Influence of non-thermal microwave radiation on emulsifying properties of sunflower protein


GÜLTEKİN SUBAŞI B., ELİKOĞLU S., Altay I., Jafarpour A., Casanova F., Mohammadifar M. A. , ...More

FOOD CHEMISTRY, vol.372, 2022 (Peer-Reviewed Journal) identifier identifier identifier

  • Publication Type: Article / Article
  • Volume: 372
  • Publication Date: 2022
  • Doi Number: 10.1016/j.foodchem.2021.131275
  • Journal Name: FOOD CHEMISTRY
  • Journal Indexes: Science Citation Index Expanded, Scopus, Academic Search Premier, PASCAL, Aerospace Database, Aquatic Science & Fisheries Abstracts (ASFA), BIOSIS, CAB Abstracts, Chimica, Communication Abstracts, Compendex, EMBASE, Food Science & Technology Abstracts, MEDLINE, Metadex, Veterinary Science Database, Civil Engineering Abstracts
  • Keywords: Non-thermal microwave, Sunflower protein, Emulsifying properties, Interfacial tension, Dilatational rheology, FOOD-PROCESSING TECHNOLOGIES, GAMMA-IRRADIATION, HOMOGENIZATION, STABILITY, ISOLATE, PLANT

Abstract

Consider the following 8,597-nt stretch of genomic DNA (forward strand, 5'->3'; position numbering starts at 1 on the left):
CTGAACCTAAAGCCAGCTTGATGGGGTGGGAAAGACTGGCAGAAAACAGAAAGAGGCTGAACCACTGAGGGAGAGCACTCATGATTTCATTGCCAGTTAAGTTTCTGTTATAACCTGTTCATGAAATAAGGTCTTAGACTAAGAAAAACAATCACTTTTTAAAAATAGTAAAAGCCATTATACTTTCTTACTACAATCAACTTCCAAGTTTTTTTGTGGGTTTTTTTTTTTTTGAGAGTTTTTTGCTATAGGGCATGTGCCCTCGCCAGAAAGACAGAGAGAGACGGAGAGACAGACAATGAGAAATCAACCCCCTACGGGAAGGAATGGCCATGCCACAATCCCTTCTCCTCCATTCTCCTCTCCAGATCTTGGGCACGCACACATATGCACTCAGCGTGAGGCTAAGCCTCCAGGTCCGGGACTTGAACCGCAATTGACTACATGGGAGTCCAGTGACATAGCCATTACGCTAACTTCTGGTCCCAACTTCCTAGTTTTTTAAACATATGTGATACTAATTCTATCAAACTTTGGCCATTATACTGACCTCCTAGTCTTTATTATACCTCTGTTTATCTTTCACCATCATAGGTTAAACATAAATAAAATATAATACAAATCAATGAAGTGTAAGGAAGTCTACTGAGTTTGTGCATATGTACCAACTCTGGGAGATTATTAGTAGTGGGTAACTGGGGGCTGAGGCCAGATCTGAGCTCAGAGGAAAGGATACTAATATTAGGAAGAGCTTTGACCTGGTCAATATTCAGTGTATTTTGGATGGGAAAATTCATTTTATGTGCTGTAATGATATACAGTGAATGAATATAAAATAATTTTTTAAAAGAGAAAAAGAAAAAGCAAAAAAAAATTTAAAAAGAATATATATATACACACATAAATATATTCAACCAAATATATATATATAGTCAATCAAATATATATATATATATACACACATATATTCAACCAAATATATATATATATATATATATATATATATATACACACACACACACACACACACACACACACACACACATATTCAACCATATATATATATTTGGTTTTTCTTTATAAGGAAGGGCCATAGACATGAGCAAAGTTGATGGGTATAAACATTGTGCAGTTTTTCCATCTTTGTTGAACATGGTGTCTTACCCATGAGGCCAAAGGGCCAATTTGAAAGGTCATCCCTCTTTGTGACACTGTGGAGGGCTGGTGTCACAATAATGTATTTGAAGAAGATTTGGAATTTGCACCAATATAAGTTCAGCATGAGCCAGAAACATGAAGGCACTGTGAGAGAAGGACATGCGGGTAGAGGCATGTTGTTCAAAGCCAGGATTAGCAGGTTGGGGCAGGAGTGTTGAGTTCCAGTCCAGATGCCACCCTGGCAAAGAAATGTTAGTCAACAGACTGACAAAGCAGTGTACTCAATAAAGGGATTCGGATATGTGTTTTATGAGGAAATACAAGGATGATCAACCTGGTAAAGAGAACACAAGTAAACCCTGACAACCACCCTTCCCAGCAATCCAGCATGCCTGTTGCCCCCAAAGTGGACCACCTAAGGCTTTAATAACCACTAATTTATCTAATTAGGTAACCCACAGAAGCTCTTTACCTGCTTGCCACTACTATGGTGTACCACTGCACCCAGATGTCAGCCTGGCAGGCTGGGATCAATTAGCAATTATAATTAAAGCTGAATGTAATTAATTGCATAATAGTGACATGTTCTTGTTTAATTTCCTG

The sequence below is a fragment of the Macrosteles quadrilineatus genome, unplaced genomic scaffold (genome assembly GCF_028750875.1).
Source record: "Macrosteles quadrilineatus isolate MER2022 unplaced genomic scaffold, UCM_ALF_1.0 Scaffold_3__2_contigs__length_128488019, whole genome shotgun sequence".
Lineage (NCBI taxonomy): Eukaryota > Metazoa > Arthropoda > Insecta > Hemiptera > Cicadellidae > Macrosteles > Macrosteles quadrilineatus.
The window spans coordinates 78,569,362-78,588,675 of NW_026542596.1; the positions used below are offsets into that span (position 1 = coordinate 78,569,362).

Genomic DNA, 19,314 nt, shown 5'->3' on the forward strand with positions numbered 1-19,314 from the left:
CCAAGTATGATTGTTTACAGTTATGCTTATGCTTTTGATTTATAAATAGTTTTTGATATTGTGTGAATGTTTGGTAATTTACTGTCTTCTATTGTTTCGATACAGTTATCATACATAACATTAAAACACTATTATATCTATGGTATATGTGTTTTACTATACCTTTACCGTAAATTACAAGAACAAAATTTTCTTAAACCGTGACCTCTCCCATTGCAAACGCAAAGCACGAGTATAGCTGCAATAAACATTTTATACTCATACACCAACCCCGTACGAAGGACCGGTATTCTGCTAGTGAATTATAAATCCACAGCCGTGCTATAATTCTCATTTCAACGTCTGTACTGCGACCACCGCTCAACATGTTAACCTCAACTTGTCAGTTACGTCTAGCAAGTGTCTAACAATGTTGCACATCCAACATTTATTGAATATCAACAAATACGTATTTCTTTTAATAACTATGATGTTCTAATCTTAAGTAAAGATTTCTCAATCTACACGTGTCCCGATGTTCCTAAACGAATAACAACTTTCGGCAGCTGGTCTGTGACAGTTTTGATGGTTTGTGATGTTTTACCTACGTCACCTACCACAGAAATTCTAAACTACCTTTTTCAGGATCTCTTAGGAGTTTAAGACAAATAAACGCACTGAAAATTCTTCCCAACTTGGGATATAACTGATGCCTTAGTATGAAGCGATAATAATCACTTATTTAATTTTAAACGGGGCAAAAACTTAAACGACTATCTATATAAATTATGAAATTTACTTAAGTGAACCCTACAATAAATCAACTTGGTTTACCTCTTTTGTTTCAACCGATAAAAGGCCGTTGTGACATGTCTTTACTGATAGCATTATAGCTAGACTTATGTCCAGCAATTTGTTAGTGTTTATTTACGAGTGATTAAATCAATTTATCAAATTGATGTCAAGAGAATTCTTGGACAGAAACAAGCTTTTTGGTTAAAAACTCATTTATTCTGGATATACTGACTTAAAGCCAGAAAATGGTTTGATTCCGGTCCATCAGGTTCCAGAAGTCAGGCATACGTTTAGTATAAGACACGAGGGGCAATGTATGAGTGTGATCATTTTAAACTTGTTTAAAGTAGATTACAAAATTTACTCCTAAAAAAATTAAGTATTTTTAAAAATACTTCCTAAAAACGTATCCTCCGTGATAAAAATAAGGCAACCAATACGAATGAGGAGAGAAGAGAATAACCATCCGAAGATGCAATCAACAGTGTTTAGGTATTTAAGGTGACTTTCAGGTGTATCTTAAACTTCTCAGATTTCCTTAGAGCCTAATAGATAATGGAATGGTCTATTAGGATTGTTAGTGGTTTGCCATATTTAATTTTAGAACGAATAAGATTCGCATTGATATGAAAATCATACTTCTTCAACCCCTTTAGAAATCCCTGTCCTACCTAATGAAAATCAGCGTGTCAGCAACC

Sunflower protein isolate obtained from industrially de-oiled press cake was treated with non-thermal microwave, aiming to investigate how structure and emulsifying properties were affected. Our results indicated that the content of polar amino acids was decreased and solubility and surface hydrophobicity were altered upon exposure to non-thermal microwave. Higher solubility and surface hydrophobicity of the samples treated with defrost mode and also 350 W were accompanied by a smaller size and lower uniformity of the oil droplets compared to the control and other samples. Non-thermal microwave treatment improved the emulsion stability by 1.43 times and defrost mode treated sample had the lowest stability index after 120 min. Interfacial dilatational rheology measurements revealed that 70 and 350 W treated samples created higher elastic, less stretchable solid-like layer at the O/W interface in comparison with defrost mode treated and control samples. Consequently, non-thermal microwave treatment could be considered as a promising simple, fast, and "green" protein modification technique.